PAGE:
Benjarong to me is special because it is unpretentious. It is simple, plain, sometimes rustic even when it comes to the food, but I guarantee you one thing – the chefs here do no cook because they have to, they cook because they want to; because if they if they did not serve you that perfect thick, creamy red curry with succulent pink prawns, or a bowl of glistening stir-fried greens just right, they would not be able to forgive themselves. The passion shows, the loves overpowers that.

So when I came to know that Benjarong had completed ten long years in the fine-dine business, my mother and I set off to be part of the celebrations, this time with me at the wheel (I was 15 then so I did not have a driving license) and promised to relive our first meal, only this time, we swore that it would be chopsticks all the way.

Did we use chopsticks? No. Did we eat the same meal that we have ten years back? No. But what we did have was some of the best, if the not the best Thai cuisine ever, with the stewards egging us on to try some new dishes on the menu. Well, there may be additions and a few subtractions from the menu, but like my mom said, “The heart and soul that goes into the food still remains the same.” And who am I to disagree? After all, ‘Thai’ (read: mother in Tamil) knows best right?

July 17, 2010

Aamchi Mumbai!
















They say Mumbai changes you forever; the sights, sounds, smells, people, pick-pockets…everything is an integral experience that makes this place ‘Maximum City.’ Born in Mumbai, but a true blue south Indian at heart, I much prefer my ‘thayir sadham’ to the ‘aloo gobi, gobi aloo, paneer butter masala’ category. That being said, my heart skips a beat and my tongue starts drooling when I think of Mumbai street food/junk food.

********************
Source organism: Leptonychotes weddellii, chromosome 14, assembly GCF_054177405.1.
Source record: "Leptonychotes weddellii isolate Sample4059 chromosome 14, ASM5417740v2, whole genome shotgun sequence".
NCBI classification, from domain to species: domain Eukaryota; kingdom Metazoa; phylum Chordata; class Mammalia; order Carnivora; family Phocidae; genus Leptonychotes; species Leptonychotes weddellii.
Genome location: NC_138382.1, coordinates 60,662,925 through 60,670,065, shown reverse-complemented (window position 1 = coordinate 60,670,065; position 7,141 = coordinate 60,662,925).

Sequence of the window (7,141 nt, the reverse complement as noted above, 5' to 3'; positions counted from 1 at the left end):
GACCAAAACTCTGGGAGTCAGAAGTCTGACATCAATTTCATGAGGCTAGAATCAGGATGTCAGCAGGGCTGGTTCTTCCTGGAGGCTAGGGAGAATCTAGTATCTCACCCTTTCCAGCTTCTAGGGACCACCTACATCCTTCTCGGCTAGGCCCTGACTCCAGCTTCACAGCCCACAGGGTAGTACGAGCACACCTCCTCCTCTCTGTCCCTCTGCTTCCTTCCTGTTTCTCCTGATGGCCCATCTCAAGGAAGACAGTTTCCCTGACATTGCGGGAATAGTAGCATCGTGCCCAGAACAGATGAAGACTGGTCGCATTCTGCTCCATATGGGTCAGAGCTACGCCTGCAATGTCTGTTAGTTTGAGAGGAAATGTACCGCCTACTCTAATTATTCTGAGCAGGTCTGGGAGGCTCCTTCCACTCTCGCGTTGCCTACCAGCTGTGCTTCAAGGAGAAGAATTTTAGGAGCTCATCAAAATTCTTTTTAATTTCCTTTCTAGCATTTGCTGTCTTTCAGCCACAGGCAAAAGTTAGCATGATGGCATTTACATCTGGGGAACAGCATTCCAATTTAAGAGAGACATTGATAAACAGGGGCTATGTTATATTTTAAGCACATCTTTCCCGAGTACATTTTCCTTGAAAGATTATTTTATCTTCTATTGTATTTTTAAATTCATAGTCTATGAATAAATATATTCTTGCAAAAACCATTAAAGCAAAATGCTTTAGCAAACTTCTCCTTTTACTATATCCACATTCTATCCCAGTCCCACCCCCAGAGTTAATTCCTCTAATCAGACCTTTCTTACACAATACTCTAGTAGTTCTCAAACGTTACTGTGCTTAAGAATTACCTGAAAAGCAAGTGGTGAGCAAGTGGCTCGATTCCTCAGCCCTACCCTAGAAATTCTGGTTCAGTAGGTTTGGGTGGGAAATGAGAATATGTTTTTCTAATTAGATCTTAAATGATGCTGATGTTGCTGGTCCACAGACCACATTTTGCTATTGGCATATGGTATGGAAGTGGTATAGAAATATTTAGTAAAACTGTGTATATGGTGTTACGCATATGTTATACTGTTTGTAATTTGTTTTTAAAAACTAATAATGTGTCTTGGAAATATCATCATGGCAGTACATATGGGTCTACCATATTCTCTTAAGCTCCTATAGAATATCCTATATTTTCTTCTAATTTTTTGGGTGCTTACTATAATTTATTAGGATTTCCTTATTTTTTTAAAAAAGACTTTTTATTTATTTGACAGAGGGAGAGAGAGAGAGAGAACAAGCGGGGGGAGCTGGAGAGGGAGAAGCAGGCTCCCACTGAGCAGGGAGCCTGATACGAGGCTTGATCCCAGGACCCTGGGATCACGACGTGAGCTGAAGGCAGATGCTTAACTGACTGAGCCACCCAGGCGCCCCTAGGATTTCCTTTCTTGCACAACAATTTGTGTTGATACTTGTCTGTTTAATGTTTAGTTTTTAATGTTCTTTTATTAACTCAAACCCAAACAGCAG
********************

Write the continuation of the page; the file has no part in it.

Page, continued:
Yeah! Bring on the chaats, pile on the vada pav and serve me some piping hot channa bhatura please! But sigh! In a city where chaat is most commonly thought of as a form of communication (think ‘chat’) between young boys and girls, it is not very often that one can find an authentic place that rustles up this kind of food with ease.

And then I discovered Kailash Parbat .Yes, yes, It’s the famed Mumbaiyya chaat place that I have loved and longed for in namma Chennai. Nestled in a quiet corner on Harrington road, Kailash Parbat (KP as I now fondly call it) is your one stop shop for all things tangy, masaledar and yummy. We started off with the crispy corn basket – plump niblets of corn sitting pretty on a bed of tomatoes, onions, a sea of spices and papdi. Topped with crisp sev, a squeeze of lime and multitudinous chutneys, it set the mood for things to come.

Next on the menu was a delightful sizzler, surprisingly authentic and tasty for a chaat place, with generous portions of chilli paneer, vegetable Manchurian, hakka noodles, rice, fries and so much more! But the piece de resistance was the heavenly cheese channa bhatura. With creamy cheese that oozes out of a crisp golden bhatura, spicy and piquant channa, a pickled mirchi and some salted onions, could one genuinely want more?

Well, I did and so with much reluctance, my colleague agreed, and I smiled in glee as the steward brought on the kulfi falooda. There is something really childishly exciting about eating a dessert that possibly has all colours of the rainbow; what’s more, it was delicious too! Supremely satiated and thankful that I was not wearing ‘fitting’ clothes, we walked out of Kailash Parbat with a promise to come back for more. And all this while, my head was singing…yeh hai Mumbai meri jaan!